Strike gains less than 1% over 3 years by idling Bourbonnais students for week

Strike gains less than 1% over 3 years by idling Bourbonnais students for week

The Bourbonnais Education Association walked out, gaining 10.25% over 3 years rather than the 9.5% the district offered before the strike. Students lost a week of school.

Pre-kindergarten through eighth grade students were able to return to their classrooms March 12 after a teachers’ union strike in Bourbonnais School District 53 kept 2,452 of them home for a week.

The union strike ended late Thursday after an agreement was reached between the Bourbonnais Education Association and the school board, guaranteeing a 10.25% raise in teacher’s salaries by 2024 in addition to an 18% increase in retirement benefits.

The union, representing 167 teachers, speech pathologists and social workers, and the district started negotiating in April. The latest contract expired at the start of the school year in August, igniting a new round of negotiations.

The strike was declared March 3, after district leaders made a counteroffer with raises totaling 9.5% over three years to the union’s 11.25% demands. Despite working through a federal mediator, the parties were unable to reach a compromise and the union called a strike.

“We did everything we could to prevent this from happening,” Bourbonnais Education Associate President Lauren Lundmark said when the strike was called. “We would much rather be in our classrooms with our students, but instead we are fighting for them out on the picket line.”

Lundmark claimed the district failed to provide benefits and compensation competitive with neighboring districts. The school board responded by insisting the union demands were more than other local districts were able to offer, even before the COVID-19 economic downturn impacted school finances.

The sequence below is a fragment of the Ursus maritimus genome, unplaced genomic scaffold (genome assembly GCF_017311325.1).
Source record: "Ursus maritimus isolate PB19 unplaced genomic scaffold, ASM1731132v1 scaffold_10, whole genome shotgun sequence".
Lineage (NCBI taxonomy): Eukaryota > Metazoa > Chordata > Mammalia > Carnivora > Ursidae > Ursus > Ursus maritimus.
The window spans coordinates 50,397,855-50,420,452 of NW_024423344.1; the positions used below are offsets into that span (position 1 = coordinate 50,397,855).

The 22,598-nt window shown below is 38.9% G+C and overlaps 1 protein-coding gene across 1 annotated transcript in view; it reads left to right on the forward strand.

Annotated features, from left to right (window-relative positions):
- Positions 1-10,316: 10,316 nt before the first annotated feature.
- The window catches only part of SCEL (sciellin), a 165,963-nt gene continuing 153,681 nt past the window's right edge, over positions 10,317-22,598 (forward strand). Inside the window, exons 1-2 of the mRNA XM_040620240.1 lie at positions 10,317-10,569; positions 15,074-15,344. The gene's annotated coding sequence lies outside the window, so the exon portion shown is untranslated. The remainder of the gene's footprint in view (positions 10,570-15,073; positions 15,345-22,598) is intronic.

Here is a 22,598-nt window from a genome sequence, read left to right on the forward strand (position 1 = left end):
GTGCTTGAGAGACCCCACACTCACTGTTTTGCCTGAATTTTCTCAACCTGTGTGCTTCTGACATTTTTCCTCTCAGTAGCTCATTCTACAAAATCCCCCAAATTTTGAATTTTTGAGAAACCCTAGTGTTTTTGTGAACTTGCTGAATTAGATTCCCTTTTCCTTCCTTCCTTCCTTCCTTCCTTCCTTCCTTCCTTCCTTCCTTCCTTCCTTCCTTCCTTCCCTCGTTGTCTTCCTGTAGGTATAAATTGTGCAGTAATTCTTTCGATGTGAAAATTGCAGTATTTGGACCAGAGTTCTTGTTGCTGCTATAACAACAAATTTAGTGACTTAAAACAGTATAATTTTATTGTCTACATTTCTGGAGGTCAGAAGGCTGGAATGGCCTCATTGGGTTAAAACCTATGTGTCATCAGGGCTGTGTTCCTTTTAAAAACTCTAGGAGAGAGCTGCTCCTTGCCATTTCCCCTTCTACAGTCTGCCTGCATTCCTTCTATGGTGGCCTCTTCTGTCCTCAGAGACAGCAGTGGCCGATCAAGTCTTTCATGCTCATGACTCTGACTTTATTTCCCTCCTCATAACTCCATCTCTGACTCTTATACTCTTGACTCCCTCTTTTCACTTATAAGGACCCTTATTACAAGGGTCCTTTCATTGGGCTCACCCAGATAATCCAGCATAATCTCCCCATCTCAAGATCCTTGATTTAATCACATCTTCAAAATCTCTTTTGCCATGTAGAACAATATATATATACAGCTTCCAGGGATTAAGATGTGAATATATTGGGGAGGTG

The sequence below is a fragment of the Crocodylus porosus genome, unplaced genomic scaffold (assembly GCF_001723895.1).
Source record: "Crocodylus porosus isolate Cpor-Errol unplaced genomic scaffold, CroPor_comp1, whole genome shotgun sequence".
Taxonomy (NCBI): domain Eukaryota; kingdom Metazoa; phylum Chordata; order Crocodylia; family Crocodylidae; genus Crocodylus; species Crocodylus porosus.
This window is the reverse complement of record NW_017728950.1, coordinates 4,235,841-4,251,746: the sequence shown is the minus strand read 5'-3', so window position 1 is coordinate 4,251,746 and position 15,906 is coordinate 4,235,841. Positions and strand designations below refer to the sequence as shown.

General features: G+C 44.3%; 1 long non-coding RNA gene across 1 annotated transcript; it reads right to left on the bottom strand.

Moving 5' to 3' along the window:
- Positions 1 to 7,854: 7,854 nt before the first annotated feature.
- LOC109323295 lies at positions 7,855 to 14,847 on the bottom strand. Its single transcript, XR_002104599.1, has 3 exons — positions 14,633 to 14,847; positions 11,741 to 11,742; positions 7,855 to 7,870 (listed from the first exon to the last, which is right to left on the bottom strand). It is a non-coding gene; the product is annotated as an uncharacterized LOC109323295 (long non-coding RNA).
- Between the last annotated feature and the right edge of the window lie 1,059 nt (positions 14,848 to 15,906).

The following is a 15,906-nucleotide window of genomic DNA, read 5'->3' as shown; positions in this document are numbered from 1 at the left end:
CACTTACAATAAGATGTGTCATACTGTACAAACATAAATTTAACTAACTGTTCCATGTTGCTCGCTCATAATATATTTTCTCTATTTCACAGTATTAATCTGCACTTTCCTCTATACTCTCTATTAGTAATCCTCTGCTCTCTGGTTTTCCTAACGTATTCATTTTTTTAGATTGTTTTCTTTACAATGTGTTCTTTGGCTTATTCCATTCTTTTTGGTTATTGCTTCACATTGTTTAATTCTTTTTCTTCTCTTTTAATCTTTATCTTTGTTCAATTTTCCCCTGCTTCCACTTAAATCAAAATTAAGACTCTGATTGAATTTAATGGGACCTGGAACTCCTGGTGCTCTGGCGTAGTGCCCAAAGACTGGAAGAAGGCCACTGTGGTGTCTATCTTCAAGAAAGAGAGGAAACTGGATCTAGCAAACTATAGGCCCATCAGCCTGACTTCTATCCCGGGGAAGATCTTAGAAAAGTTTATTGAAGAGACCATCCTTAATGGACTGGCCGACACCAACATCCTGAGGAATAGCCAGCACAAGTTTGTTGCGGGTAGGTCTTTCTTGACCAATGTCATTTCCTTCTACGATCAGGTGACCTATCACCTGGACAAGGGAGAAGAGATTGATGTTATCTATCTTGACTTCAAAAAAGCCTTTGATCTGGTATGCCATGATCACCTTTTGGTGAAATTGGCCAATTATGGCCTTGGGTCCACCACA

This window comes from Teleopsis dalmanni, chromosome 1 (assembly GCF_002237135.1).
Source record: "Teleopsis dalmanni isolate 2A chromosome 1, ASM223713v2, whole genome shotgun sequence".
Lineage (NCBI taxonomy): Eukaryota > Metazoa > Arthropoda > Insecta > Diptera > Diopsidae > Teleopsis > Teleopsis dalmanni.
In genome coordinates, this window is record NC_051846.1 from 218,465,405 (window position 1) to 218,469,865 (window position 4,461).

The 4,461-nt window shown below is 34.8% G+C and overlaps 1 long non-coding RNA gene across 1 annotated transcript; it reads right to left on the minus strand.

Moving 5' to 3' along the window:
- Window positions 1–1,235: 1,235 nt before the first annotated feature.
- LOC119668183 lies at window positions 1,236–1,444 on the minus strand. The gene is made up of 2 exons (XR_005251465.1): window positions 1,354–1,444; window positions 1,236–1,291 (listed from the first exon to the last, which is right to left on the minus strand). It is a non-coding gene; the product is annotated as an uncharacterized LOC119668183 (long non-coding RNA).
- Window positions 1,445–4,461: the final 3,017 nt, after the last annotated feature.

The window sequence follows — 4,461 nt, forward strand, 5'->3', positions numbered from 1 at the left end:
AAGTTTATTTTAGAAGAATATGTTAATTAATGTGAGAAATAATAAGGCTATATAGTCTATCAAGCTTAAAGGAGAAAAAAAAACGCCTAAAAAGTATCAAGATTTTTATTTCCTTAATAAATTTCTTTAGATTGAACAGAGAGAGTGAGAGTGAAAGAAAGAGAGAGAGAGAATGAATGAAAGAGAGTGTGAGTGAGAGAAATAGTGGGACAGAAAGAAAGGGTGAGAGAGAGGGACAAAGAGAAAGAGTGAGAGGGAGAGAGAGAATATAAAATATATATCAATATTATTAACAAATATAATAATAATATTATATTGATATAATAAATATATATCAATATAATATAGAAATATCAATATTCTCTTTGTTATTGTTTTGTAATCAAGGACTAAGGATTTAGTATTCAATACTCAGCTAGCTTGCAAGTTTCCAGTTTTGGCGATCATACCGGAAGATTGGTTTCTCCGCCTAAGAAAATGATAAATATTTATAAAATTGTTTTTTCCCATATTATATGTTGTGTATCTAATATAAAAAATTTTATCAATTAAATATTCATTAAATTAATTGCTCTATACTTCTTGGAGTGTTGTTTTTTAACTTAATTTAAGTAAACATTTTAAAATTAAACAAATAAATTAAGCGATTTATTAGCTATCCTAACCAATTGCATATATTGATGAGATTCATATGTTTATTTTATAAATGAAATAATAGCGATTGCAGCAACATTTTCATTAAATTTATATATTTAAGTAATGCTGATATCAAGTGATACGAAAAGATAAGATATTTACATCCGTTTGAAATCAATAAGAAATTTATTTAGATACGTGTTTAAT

“The Board has attempted to meet every demand of the BEA with the sole exception of agreeing to unsustainable pay increases that would negatively harm the District in the future. The Board is the steward of taxpayer funds and cannot violate its oath by ignoring the future consequences of these decisions,” the statement read.

The union and the school board ultimately settled on a three-year contract that includes salary increases of 3.75% the first year, 3.5% the second year and 3% the third year, and an 18% increase for retirement benefits.

With the strike’s resolution, both parties stated they can return their full focus to what matters most: students.

While the labor unrest is over for now, teachers who believe their students are better served with them in the classroom than on the picket line have an option. By choosing to leave the union, teachers are guaranteed all the benefits provided in union contracts without being subject to union authority.

Teachers interested in opting out of the union can request assistance and the appropriate paperwork at

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